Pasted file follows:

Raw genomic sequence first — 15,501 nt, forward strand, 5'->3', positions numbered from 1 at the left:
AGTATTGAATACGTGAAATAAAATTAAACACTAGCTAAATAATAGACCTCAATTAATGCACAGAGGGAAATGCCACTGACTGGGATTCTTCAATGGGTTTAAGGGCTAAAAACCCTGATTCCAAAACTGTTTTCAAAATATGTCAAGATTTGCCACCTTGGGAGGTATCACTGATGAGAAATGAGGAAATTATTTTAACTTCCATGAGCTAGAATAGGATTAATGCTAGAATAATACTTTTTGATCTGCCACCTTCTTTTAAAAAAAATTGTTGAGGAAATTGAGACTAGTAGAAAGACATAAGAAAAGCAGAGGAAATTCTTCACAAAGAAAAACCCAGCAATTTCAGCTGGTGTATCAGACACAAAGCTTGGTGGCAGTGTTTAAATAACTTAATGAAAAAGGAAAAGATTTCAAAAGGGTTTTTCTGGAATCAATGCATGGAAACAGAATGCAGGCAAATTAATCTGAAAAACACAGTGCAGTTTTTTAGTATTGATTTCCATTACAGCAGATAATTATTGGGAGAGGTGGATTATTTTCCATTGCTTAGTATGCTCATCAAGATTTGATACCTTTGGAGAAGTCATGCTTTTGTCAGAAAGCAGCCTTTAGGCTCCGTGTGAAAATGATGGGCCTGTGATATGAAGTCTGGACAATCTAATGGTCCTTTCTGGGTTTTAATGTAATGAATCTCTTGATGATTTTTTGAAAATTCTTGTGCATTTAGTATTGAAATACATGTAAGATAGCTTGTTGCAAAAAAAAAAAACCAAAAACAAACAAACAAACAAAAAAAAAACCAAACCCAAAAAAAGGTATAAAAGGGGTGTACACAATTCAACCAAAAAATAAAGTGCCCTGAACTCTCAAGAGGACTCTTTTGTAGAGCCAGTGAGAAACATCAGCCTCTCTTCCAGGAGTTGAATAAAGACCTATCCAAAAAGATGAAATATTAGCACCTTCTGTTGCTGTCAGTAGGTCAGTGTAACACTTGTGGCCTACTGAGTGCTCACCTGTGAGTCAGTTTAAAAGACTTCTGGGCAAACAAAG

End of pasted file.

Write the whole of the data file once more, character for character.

Raw genomic sequence first — 15,501 nt, forward strand, 5'->3', positions numbered from 1 at the left:
AGTATTGAATACGTGAAATAAAATTAAACACTAGCTAAATAATAGACCTCAATTAATGCACAGAGGGAAATGCCACTGACTGGGATTCTTCAATGGGTTTAAGGGCTAAAAACCCTGATTCCAAAACTGTTTTCAAAATATGTCAAGATTTGCCACCTTGGGAGGTATCACTGATGAGAAATGAGGAAATTATTTTAACTTCCATGAGCTAGAATAGGATTAATGCTAGAATAATACTTTTTGATCTGCCACCTTCTTTTAAAAAAAATTGTTGAGGAAATTGAGACTAGTAGAAAGACATAAGAAAAGCAGAGGAAATTCTTCACAAAGAAAAACCCAGCAATTTCAGCTGGTGTATCAGACACAAAGCTTGGTGGCAGTGTTTAAATAACTTAATGAAAAAGGAAAAGATTTCAAAAGGGTTTTTCTGGAATCAATGCATGGAAACAGAATGCAGGCAAATTAATCTGAAAAACACAGTGCAGTTTTTTAGTATTGATTTCCATTACAGCAGATAATTATTGGGAGAGGTGGATTATTTTCCATTGCTTAGTATGCTCATCAAGATTTGATACCTTTGGAGAAGTCATGCTTTTGTCAGAAAGCAGCCTTTAGGCTCCGTGTGAAAATGATGGGCCTGTGATATGAAGTCTGGACAATCTAATGGTCCTTTCTGGGTTTTAATGTAATGAATCTCTTGATGATTTTTTGAAAATTCTTGTGCATTTAGTATTGAAATACATGTAAGATAGCTTGTTGCAAAAAAAAAAAACCAAAAACAAACAAACAAACAAAAAAAAAACCAAACCCAAAAAAAGGTATAAAAGGGGTGTACACAATTCAACCAAAAAATAAAGTGCCCTGAACTCTCAAGAGGACTCTTTTGTAGAGCCAGTGAGAAACATCAGCCTCTCTTCCAGGAGTTGAATAAAGACCTATCCAAAAAGATGAAATATTAGCACCTTCTGTTGCTGTCAGTAGGTCAGTGTAACACTTGTGGCCTACTGAGTGCTCACCTGTGAGTCAGTTTAAAAGACTTCTGGGCAAACAAAG